SM: Me and Derick auditioned with all the
actors. We wanted to give them something, not just have them
read with some schmoe. It’s such a drag to go to an audition
and not get anything to work off of.

DM: It was a great rehearsal process for
us, too, auditioning with all the actors. It gave us a lot of
insight for rewriting and refining the script. We read so many
really good actors, but somehow you know there’s just the
perfect one still to come. When they start giving you the lines
in just that unique cadence it really comes alive. Sometimes
it’s better than you ever conceived of.

KJ: The screening Thursday night (in Toronto)
was the first time we got to see how audiences would react.
We were really sweating it ’cause we were numb to the pace
and timing after having seen it on the Avid 400 times. When
the first laugh hit in the opening montage, it was such a huge
relief.

MM: It was almost like a cast and crew
screening… people were going wild.

DM: The film is really fun. We had a great
time on the set, too. Even though everyone w


Christa Miller and Steven
Martini

orked for nothing and the catering was lousy,
we had a great time. We had to keep the vibes warm. We knew everyone
would be working 16 hours a day for a 12-day sprint.

MM: You shot this in 12 days?

KJ: Twelve days and $40,000.

MM: How many lobsters?

KJ: Quite a few… We got free development
and telecine with two two-pound lobsters and a pound-and-a-half
of shrimp. We even got locations for lobsters…but it was more
of a gesture, really. We’d meet with the head of the company,
pitch the film and say, ‘Look, we don’t have any money,
but we have this film, and my family has a lobster business.
Can you help us out?’ So the next day they’d get a
special Fed Ex package with live lobsters. Even if we didn’t
have a meeting we sometimes would just barge in on the head
of the company, pitch him, and ask for a hand on our first film.
The lobsters (about 40 altogether) would be sent as a way to
say ‘Thank you for taking your time to listen.’ They
had the ability to wave a finger and make it happen. We were
hoping they’d say ‘These guys are OK. They’ve
got some balls. Let’s do them a favor.’

MM: Did you have all of your needs set
up before the shoot started, or did you have to keep going back
for more?

KJ: We had most everything together a month
ahead. We had a cinematographer, we had our crew and everything
in place, ready to go. Derick line-produced the film and got
everything. But we did go after telecine after we started shooting.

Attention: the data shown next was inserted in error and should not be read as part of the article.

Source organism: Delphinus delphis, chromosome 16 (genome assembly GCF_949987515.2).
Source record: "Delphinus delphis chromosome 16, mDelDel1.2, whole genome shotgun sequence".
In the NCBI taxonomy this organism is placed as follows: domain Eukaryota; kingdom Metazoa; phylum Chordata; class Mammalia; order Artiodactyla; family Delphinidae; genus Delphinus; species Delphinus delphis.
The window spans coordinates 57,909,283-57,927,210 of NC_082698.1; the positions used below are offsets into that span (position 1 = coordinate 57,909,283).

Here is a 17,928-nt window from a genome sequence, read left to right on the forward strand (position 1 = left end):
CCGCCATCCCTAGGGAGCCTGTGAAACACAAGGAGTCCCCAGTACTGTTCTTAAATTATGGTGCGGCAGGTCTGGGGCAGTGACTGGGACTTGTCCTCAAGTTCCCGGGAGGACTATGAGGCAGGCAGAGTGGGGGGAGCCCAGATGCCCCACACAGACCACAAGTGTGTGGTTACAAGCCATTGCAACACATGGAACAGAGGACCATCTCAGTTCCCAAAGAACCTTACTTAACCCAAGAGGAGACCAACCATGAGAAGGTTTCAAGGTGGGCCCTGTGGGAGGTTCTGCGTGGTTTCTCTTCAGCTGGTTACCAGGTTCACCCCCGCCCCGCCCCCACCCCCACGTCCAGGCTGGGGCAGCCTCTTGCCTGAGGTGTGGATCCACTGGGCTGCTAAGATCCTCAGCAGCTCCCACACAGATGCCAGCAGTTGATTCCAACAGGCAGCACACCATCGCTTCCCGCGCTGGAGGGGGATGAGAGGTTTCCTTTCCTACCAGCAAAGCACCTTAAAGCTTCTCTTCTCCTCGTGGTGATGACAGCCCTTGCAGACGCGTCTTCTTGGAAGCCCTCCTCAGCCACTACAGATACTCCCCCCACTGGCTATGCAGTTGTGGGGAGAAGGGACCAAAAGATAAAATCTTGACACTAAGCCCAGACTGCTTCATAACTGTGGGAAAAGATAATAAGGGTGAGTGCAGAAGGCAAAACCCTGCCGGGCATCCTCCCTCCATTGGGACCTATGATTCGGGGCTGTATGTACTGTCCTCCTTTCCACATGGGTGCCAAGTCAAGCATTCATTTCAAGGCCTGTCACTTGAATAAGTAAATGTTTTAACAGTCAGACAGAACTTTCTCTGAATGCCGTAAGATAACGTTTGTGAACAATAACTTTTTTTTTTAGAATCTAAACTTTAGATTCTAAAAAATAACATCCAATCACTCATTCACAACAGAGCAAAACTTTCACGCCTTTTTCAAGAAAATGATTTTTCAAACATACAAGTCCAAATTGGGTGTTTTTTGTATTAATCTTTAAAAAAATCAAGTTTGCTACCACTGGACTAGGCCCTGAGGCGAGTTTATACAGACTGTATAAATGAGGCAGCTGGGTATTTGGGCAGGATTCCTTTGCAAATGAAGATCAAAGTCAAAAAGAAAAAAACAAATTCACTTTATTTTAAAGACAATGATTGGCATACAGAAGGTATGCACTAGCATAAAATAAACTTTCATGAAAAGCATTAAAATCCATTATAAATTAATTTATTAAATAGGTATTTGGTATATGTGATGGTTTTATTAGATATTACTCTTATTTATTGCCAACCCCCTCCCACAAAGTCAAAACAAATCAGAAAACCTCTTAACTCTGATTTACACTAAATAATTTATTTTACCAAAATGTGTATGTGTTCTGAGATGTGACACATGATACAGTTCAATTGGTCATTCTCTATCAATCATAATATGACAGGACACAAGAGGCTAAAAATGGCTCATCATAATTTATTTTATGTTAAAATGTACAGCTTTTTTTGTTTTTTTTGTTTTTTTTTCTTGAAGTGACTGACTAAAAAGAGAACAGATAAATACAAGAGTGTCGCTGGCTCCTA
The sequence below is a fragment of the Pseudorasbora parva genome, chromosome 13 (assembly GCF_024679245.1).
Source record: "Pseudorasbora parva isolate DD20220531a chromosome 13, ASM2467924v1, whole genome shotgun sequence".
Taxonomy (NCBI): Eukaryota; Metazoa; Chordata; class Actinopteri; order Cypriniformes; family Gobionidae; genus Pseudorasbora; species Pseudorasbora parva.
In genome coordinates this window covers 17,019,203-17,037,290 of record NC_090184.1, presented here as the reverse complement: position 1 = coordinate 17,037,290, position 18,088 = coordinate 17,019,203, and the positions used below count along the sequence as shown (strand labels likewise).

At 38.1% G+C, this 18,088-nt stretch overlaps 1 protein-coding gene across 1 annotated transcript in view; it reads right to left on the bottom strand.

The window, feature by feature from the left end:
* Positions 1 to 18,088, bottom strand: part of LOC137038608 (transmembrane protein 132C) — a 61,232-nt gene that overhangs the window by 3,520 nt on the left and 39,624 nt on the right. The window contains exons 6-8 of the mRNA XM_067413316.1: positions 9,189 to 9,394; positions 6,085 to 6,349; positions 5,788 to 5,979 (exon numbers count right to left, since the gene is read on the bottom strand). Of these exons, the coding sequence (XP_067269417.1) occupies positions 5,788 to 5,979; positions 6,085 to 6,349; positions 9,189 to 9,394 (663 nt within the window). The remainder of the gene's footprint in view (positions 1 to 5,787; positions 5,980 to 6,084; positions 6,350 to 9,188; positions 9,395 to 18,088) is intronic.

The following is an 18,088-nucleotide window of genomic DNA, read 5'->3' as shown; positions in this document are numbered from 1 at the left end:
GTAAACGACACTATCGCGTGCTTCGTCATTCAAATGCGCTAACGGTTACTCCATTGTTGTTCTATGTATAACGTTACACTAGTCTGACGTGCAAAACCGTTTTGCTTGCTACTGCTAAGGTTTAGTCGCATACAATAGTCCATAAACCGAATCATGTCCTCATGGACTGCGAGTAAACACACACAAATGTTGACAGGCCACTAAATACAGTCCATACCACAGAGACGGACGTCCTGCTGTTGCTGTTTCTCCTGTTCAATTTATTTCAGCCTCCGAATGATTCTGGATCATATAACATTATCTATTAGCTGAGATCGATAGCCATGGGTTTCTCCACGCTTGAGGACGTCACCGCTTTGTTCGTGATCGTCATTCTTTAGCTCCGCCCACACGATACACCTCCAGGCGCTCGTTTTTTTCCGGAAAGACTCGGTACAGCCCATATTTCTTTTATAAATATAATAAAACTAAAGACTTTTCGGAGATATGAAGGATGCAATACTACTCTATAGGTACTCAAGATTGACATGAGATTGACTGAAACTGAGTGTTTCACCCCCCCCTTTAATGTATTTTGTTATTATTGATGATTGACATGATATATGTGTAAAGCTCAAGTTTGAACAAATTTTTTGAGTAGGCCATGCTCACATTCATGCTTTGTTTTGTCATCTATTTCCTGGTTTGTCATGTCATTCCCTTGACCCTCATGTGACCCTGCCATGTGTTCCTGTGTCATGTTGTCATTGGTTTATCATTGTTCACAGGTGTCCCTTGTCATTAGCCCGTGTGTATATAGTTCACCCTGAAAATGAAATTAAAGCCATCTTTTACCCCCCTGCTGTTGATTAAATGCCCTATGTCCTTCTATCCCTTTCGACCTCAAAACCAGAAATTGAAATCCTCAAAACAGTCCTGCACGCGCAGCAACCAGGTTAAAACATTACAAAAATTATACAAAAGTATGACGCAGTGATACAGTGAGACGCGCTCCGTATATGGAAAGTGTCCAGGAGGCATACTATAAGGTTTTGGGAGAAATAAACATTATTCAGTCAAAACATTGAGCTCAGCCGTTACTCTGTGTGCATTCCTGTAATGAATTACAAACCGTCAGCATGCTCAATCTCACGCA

Originally we were going to do dailies and cut on a flatbed,
and it wasn’t until we were through shooting that we got
a favor with the Avid.

DM: Oh, line producing! I didn’t even
know what to call it when we started. I just knew we needed
this stuff and started making calls. I didn’t even know
all the stuff we needed. We had to look it up in books at Barnes
and Noble!

KJ: We actually had too much stuff. The
Kodak Vision film stock was fantastic, with great latitude.
Goat isn’t a big film, but we had 12K’s that were
too much for the scope of the picture. We shot at 500 ASA, so
we cut back on the amount of light. We shot on Super 16 with
an Arri.

DM: We did a couple of scenes in the bathroom
with available light and it looks great.

MM: I’m looking forward to seeing
a film print, even though the transfer print looks great.

KJ: We tried to get the negative cut and
a print made but there was no way we could get it on time. We
got notice that the film was going to be in Toronto and


Steven and Derick Martini with
Director Kevin Jordan

we didn’t have time to make a print. So
we heard about this Avid/DigiBeta transfer process and went to
see the head of 4MC in the Valley. We told him our problem and
pitched him the film… and sent him some lobster… and got the
print in 10 days!

MM: Well, the print is perfect for this
film. It gives it an immediacy, although I am sure you want
to see a print from the film you shot.

KJ: Right now we’re happy with the
way it plays, and a print from the neg. will be great.

MM: How did you create the part Bill
Henderson plays and how did you get him?

KJ: It actually was something that I got
out of working on Kundun. There was an old master sound man
that worked with Marty named Clive Winter. He had all kinds